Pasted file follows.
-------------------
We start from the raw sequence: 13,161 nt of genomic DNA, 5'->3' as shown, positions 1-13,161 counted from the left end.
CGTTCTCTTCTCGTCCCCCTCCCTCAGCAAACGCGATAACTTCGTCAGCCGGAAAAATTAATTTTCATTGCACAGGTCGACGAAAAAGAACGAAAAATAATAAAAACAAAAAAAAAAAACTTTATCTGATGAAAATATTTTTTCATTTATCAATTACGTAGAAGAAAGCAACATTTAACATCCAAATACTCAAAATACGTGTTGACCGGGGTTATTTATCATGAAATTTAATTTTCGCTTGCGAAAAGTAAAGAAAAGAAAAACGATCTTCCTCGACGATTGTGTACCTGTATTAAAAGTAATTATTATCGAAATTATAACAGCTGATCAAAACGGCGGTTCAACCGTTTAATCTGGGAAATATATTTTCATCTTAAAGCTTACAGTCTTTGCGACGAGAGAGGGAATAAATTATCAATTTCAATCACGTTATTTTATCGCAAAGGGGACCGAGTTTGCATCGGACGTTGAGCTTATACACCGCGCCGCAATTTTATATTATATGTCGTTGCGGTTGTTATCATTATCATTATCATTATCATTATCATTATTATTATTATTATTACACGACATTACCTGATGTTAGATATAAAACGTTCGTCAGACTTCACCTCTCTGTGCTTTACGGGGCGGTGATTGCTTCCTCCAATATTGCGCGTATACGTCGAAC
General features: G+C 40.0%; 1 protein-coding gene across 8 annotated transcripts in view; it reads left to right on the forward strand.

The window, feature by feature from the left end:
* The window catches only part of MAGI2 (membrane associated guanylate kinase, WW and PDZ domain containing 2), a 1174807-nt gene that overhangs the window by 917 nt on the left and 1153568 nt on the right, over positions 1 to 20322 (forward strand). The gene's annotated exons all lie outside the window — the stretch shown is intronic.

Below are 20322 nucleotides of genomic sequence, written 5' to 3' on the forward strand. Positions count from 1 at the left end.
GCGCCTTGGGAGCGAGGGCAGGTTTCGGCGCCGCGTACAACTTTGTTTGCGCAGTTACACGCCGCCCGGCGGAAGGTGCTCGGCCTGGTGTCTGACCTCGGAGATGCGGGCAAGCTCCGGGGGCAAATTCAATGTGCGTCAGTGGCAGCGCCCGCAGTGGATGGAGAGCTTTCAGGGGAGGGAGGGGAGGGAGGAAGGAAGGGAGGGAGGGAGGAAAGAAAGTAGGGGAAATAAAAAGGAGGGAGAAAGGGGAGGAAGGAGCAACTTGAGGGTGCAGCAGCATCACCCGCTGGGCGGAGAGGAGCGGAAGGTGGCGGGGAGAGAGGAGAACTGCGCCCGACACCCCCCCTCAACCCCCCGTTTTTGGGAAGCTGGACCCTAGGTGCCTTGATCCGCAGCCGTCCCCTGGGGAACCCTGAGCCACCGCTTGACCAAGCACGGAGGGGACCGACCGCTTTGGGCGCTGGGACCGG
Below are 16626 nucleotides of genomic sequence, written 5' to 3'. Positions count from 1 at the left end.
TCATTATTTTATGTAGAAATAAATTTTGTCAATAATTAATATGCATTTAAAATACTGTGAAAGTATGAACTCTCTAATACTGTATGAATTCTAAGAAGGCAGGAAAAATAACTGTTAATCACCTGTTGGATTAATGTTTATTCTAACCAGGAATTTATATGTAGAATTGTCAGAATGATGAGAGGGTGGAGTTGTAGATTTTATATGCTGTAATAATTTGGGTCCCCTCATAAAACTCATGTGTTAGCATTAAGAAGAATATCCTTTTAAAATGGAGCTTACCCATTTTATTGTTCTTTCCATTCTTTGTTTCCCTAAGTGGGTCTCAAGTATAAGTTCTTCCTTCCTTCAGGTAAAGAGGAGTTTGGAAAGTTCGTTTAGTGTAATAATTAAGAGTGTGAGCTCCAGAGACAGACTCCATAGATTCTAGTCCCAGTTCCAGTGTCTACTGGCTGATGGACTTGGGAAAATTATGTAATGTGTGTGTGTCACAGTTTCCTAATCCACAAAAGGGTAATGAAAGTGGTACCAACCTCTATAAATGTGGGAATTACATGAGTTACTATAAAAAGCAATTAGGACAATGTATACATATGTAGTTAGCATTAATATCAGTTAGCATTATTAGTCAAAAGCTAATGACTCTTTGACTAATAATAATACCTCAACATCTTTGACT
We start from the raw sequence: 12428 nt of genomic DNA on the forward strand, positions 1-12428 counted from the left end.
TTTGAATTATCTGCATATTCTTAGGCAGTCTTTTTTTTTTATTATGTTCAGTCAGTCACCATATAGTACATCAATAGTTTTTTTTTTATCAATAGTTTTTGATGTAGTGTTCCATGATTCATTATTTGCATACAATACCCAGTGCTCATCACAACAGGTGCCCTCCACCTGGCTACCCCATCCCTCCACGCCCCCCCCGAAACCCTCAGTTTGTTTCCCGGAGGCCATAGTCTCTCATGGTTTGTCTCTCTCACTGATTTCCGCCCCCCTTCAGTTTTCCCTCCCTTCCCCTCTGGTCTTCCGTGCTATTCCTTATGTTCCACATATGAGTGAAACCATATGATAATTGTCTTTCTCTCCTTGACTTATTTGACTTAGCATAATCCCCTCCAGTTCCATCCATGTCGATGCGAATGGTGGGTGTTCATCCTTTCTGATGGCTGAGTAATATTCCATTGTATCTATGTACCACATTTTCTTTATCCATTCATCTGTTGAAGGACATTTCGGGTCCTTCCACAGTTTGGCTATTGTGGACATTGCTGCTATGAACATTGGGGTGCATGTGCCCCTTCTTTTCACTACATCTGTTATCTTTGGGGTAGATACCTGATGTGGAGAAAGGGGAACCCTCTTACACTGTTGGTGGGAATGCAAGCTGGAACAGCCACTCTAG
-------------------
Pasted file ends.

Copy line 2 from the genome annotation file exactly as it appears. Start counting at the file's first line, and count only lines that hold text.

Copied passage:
CGTTCTCTTCTCGTCCCCCTCCCTCAGCAAACGCGATAACTTCGTCAGCCGGAAAAATTAATTTTCATTGCACAGGTCGACGAAAAAGAACGAAAAATAATAAAAACAAAAAAAAAAAACTTTATCTGATGAAAATATTTTTTCATTTATCAATTACGTAGAAGAAAGCAACATTTAACATCCAAATACTCAAAATACGTGTTGACCGGGGTTATTTATCATGAAATTTAATTTTCGCTTGCGAAAAGTAAAGAAAAGAAAAACGATCTTCCTCGACGATTGTGTACCTGTATTAAAAGTAATTATTATCGAAATTATAACAGCTGATCAAAACGGCGGTTCAACCGTTTAATCTGGGAAATATATTTTCATCTTAAAGCTTACAGTCTTTGCGACGAGAGAGGGAATAAATTATCAATTTCAATCACGTTATTTTATCGCAAAGGGGACCGAGTTTGCATCGGACGTTGAGCTTATACACCGCGCCGCAATTTTATATTATATGTCGTTGCGGTTGTTATCATTATCATTATCATTATCATTATCATTATTATTATTATTATTACACGACATTACCTGATGTTAGATATAAAACGTTCGTCAGACTTCACCTCTCTGTGCTTTACGGGGCGGTGATTGCTTCCTCCAATATTGCGCGTATACGTCGAAC